- The Washington Times - Friday, January 5, 2007

NAIROBI, Kenya — U.S. Navy warships yesterday stepped up patrols off Somalia, boarding fishing boats and oil tankers to search for al Qaeda agents who fled after their Islamist allies were chased into hiding.

At the same time, the State Department’s chief Africa diplomat, Jendayi Frazer, met with Ethiopia’s prime minister for the first time since Ethiopian troops led the advance that crushed the fundamentalist Islamic Courts Union that had ruled much of Somalia until a few weeks ago.

Miss Frazer hoped peacekeepers drawn from African nations would be deployed in Somalia “by the end of January.”

Uganda responded yesterday, saying it was ready to send peacekeepers as soon as its parliament approves the plan, Reuters news agency reported.

Offshore, the USS Ramage, a guided-missile destroyer, and the USS Bunker Hill, both from the U.S. 5th Fleet, were among several vessels dispatched from the British-led Combined Task Force 150, based in Bahrain, to waters off Somalia.

“Coalition forces will continue routine operations in this unstable area as long as the need exists for our presence,” said the task force’s commander, Commodore Bruce Williams of Britain’s Royal Navy.

Meanwhile, a reported audio tape message by al Qaeda’s No. 2 leader surfaced today, urging Somali Islamists to launch an Iraq-style guerrilla campaign of suicide and other forms of attacks against Ethiopian forces in Somalia, Reuters news agency reported from Dubai, United Arab Emirates.

“As happened in Iraq and Afghanistan, when the world’s strongest power was defeated by the campaigns of the mujahedeen troops going to heaven, so its slaves shall be defeated on the Muslim lands of Somalia,” said Ayman al-Zawahri, deputy to al Qaeda leader Osama bin Laden.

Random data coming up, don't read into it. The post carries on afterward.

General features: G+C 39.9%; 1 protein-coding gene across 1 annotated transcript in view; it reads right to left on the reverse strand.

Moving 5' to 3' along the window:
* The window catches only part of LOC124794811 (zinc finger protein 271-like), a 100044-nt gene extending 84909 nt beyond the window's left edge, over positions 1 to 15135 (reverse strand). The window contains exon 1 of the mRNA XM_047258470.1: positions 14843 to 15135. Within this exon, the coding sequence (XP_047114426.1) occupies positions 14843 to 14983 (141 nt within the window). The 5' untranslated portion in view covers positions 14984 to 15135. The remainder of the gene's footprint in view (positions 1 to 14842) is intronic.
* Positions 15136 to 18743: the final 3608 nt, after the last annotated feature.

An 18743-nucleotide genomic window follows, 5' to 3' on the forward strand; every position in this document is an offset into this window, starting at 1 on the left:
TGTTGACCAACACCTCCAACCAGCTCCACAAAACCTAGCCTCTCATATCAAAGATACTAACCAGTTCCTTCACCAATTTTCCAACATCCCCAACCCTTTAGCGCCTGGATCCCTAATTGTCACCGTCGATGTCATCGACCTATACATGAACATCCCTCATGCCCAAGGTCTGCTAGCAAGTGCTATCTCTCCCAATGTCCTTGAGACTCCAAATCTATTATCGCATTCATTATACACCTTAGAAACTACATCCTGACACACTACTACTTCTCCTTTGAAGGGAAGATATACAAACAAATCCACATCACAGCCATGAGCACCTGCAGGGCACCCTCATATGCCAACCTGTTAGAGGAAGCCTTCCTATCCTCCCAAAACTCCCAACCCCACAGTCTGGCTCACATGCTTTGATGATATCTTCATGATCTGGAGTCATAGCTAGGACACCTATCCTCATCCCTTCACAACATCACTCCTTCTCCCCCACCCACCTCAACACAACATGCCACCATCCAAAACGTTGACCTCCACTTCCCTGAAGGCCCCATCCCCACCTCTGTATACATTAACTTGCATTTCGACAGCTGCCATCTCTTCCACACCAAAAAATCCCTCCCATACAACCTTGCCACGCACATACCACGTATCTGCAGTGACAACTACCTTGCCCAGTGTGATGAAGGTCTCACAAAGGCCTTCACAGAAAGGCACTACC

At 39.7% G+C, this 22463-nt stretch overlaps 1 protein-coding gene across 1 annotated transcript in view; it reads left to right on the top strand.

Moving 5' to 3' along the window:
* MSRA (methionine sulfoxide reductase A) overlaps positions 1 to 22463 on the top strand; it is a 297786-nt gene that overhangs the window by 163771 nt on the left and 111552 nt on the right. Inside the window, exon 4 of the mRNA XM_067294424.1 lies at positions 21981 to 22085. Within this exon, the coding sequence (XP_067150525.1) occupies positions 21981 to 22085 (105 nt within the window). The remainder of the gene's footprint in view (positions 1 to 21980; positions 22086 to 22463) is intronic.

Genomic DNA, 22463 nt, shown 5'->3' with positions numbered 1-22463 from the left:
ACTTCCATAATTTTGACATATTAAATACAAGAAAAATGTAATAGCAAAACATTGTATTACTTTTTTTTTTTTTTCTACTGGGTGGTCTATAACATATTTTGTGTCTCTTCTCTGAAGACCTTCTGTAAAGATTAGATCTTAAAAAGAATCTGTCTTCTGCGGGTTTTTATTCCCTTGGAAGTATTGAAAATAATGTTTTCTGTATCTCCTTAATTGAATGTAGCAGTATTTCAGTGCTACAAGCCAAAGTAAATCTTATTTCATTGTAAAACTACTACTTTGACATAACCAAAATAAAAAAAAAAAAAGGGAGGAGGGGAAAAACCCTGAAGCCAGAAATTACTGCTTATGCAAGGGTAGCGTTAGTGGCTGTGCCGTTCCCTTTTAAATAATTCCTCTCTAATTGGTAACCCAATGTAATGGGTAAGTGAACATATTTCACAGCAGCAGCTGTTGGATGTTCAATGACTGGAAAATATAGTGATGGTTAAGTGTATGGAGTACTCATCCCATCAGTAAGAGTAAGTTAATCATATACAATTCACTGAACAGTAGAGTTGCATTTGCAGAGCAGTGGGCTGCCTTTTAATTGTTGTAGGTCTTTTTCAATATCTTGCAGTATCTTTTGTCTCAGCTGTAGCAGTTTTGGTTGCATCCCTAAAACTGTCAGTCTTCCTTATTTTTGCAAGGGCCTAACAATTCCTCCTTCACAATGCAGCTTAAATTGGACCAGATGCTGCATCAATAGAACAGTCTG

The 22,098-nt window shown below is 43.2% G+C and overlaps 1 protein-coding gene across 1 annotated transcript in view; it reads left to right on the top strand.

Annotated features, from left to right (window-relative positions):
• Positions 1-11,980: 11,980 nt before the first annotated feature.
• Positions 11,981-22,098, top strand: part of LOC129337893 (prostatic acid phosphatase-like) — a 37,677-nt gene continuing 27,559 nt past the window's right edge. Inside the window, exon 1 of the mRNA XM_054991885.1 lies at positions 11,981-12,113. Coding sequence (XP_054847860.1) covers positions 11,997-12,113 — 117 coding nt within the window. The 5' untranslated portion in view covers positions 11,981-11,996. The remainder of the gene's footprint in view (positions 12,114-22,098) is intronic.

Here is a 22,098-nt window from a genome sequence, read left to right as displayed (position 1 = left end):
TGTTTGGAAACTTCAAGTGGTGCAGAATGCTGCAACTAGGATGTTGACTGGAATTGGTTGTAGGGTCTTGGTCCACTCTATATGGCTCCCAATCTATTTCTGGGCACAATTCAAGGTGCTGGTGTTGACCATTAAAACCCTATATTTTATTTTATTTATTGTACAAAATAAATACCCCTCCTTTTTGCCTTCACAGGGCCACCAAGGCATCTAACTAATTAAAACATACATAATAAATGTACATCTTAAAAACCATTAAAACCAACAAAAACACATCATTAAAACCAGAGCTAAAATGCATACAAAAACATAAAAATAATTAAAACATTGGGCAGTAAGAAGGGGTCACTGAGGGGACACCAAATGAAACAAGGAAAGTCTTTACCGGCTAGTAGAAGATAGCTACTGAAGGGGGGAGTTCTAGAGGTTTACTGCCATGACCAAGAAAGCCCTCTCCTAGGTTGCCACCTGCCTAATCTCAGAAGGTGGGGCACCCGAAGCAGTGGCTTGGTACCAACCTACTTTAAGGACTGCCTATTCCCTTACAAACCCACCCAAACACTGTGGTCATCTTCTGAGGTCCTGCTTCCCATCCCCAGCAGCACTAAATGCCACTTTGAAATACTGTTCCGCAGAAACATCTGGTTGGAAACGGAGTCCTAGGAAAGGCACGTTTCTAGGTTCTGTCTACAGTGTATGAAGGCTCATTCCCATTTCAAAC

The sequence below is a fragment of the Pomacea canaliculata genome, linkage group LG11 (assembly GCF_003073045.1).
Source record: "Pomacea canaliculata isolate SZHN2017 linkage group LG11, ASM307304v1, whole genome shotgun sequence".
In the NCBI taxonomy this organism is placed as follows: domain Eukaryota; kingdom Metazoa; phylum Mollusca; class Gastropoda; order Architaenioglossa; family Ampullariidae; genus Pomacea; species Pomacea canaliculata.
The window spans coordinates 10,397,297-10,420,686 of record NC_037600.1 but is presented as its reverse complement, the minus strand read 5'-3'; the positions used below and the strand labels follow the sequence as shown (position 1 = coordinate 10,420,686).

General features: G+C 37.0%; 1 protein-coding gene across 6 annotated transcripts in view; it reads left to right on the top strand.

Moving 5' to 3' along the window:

“You must ambush, mine, raid and [carry out] martyrdom campaigns so that you can wipe them out,” he said.

The tape was posted on a Web site used by militant Islamist groups.

The United States reportedly has played a key role behind the scenes in the recent clashes in Somalia. Analysts say this contributed to the sudden, complete routing of the Islamic Courts Union.

“All of us in the international community were quite surprised how fast the [Islamist movement] melted away and lost support,” said Miss Frazer, assistant secretary of state for Africa.

In Washington, Secretary of State Condoleezza Rice announced that the U.S. government would provide an initial $16 million package of humanitarian aid to Somalia for food, relief supplies and help for refugees.

State Department spokesman Sean McCormack said the United States would be open to more short- and medium-term assistance for Somalia, saying Islamist militia forces still could prove a threat to the shaky government in Mogadishu.

Miss Frazer said U.S. intelligence suspected the Islamist leaders had been hiding in Mogadishu, the Somali capital, but that they may have fled and their whereabouts were unknown.

Islamist leaders are being hunted near Somalia’s border with Kenya. Kenya has closed its side of the border to stop the militias from fleeing, but said it was not blocking refugees from Somalia. However, aid agencies have complained that closing the border leaves 1.8 million Somalis without access to humanitarian assistance.

Security sources in Nairobi said intelligence from U.S. spy satellites had been passed to Ethiopian defense forces ahead of an attack Tuesday on a convoy in southern Somalia, which was said to include Islamic Courts leaders.

Four Ethiopian helicopters dropped six bombs on the position, Kenyan police said, but failed to destroy the convoy. U.S. military officials declined to comment.

Ethiopian forces helped Somalia’s internationally recognized interim government drive out the Islamists from Mogadishu last week. The Islamists have vowed to carry out guerrilla attacks across Somalia and in Ethiopia.

Staff writer David R. Sands contributed to this report from Washington.

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